Maybe to use the 3rd core as 'earth'? (now you've given permission to export it ;) )

Has OP seen mr Sworld's link re outer sheath as cpc? http://www.talk.electricianforum.co.uk/showthread.php?t=1310

 

springcrocus

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What on earth is in that shed that needs a cable big enough to carry 50 amps. Most sheds I do need a light and a plug ! 2.5mm x 3core SWA I'd have thought.

Oooops ! Better get my tin hat on and back down that trench !

Deke
The lady has indicated that she wants to run a mini-cooker down there, and she might wish to use an electric fire.

Total run of the cable is 50 mtrs, allowing for 17.5 amps max gives a volt drop of 9.57 volts (4.16%) so getting a bit close. 6mm allows some headroom.

As Apache ;) has pointed out, third core is for earth. SWA (third core) will be electrically connected at the main dis board only, not the summer house.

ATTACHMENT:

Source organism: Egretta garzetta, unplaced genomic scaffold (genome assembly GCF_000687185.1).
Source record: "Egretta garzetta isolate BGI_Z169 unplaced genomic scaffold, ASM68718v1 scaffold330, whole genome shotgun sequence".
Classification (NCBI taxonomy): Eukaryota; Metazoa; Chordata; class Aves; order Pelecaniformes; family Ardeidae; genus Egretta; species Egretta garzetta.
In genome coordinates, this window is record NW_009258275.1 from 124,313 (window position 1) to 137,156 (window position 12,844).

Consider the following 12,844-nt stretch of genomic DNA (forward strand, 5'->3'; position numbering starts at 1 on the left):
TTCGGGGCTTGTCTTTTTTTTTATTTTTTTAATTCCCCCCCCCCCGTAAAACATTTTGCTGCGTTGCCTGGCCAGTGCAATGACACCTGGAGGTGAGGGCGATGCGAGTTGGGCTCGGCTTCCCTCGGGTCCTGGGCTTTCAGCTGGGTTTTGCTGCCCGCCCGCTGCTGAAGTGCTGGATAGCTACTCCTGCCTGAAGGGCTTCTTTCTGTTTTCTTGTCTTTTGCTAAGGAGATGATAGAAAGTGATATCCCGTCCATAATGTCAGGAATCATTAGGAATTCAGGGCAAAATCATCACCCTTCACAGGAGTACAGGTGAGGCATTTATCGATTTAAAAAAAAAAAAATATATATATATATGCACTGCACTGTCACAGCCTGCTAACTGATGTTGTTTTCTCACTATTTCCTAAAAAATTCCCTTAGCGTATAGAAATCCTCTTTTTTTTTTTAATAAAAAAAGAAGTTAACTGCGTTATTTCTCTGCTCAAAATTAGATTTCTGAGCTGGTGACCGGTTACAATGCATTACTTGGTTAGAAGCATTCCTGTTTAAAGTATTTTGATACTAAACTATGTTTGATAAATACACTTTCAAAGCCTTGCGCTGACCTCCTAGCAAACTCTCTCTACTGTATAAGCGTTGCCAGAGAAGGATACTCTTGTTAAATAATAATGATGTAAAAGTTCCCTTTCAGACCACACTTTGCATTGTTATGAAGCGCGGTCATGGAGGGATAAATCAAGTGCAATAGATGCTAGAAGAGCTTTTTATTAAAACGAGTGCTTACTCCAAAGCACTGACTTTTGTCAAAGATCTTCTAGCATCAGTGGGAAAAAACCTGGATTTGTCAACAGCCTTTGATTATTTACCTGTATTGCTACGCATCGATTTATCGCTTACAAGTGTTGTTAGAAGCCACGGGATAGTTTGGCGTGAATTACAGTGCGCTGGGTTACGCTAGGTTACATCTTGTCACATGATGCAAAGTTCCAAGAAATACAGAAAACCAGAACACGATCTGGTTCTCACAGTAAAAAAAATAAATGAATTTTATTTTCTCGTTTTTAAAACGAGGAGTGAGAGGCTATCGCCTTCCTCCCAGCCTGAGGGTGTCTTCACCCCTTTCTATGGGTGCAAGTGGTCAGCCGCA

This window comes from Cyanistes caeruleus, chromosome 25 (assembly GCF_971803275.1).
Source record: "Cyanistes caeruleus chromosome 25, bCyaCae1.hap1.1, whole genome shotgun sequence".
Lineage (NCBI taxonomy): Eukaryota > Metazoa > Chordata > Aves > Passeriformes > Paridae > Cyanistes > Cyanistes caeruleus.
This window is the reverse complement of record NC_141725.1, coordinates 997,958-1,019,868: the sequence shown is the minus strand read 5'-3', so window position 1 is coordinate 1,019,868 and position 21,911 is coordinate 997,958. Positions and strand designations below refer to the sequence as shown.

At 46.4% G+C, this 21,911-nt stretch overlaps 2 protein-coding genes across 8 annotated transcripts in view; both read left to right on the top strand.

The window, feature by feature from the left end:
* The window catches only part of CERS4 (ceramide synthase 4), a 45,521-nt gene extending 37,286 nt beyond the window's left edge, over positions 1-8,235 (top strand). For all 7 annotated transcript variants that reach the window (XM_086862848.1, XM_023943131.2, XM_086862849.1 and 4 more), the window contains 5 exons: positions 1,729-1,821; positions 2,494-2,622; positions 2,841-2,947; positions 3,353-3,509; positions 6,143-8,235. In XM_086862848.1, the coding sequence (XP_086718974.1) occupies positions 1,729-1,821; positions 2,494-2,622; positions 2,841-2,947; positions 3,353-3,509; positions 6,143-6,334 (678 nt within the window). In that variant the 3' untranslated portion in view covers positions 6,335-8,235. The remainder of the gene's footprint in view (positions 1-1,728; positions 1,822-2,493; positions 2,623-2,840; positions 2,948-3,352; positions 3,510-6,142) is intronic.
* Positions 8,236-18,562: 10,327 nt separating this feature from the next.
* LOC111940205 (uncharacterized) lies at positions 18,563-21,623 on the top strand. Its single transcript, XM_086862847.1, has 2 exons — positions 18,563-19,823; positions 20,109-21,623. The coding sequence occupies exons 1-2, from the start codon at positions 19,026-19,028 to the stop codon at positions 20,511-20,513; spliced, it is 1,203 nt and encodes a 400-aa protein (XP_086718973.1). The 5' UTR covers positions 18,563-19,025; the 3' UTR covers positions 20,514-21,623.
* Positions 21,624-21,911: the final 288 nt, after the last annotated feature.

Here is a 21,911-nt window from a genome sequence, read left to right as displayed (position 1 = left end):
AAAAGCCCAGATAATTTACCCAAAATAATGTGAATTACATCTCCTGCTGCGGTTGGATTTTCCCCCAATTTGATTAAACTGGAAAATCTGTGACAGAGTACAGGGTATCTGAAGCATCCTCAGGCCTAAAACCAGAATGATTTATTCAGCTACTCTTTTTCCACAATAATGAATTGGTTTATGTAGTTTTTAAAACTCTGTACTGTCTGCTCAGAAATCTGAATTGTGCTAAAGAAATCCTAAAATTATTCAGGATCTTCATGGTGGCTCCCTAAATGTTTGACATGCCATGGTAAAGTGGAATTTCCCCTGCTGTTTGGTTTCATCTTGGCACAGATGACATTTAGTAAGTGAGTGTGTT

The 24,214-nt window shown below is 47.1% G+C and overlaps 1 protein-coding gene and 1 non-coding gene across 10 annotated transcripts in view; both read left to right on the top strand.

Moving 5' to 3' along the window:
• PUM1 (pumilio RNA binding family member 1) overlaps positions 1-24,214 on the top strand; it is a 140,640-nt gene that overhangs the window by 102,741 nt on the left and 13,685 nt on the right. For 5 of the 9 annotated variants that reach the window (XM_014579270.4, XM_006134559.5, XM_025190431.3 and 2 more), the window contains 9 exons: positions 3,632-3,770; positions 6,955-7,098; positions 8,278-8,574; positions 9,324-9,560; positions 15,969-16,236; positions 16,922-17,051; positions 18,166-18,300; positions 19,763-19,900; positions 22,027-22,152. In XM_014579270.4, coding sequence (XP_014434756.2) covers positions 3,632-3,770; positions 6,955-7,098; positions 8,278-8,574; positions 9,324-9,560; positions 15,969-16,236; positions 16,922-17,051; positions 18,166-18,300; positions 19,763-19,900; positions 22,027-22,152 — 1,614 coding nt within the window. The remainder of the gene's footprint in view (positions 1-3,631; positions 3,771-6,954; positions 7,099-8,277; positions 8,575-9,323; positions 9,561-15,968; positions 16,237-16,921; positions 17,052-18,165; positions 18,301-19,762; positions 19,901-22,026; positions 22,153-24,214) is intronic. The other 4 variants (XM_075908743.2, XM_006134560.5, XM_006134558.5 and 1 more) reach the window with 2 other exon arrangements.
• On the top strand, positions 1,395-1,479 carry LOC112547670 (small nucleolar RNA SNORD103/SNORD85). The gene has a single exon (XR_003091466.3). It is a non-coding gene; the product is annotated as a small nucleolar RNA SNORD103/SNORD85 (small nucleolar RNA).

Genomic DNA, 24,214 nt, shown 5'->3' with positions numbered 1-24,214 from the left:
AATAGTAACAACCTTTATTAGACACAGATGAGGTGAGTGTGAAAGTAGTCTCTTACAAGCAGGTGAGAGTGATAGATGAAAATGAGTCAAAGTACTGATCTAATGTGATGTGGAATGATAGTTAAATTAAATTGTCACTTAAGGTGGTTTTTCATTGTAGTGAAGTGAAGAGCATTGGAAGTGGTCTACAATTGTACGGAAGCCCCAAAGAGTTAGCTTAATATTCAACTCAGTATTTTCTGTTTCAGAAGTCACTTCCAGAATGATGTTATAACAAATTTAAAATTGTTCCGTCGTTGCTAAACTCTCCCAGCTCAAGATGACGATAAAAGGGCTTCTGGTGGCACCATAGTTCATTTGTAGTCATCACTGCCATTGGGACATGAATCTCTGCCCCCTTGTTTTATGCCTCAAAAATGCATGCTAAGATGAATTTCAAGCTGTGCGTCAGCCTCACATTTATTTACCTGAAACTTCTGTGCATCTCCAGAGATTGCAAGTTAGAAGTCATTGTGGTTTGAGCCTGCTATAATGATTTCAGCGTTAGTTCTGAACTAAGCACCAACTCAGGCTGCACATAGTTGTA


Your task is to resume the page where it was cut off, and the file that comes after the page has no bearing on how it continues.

It might be a bit over the top BUT better safe than sorry, I think:)

Anyway, thanks for all your input. Anybody else got any thoughts on protecting the cable at point of entry to the ground?

 

steptoe

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I would agree with your sizing springcrocus, future use, as for the 3rd core,,,,, well, not required.

I have generally found that allowing for volt drop(for a given cable length) any cable under 25mm does not require any futher earth other than the sheath.

I would think that as your protective measures are an addition then perhaps even so much as a 2" waste pipe should suffice.

 
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Don't forget when sizing cable you lose 10 percent of load carrying capacity because cable is buried. Batty
Why is that? I can see if cable surrounded in insulation heat can't dissipate but if surrounded in earth that surely acts as a heat sink?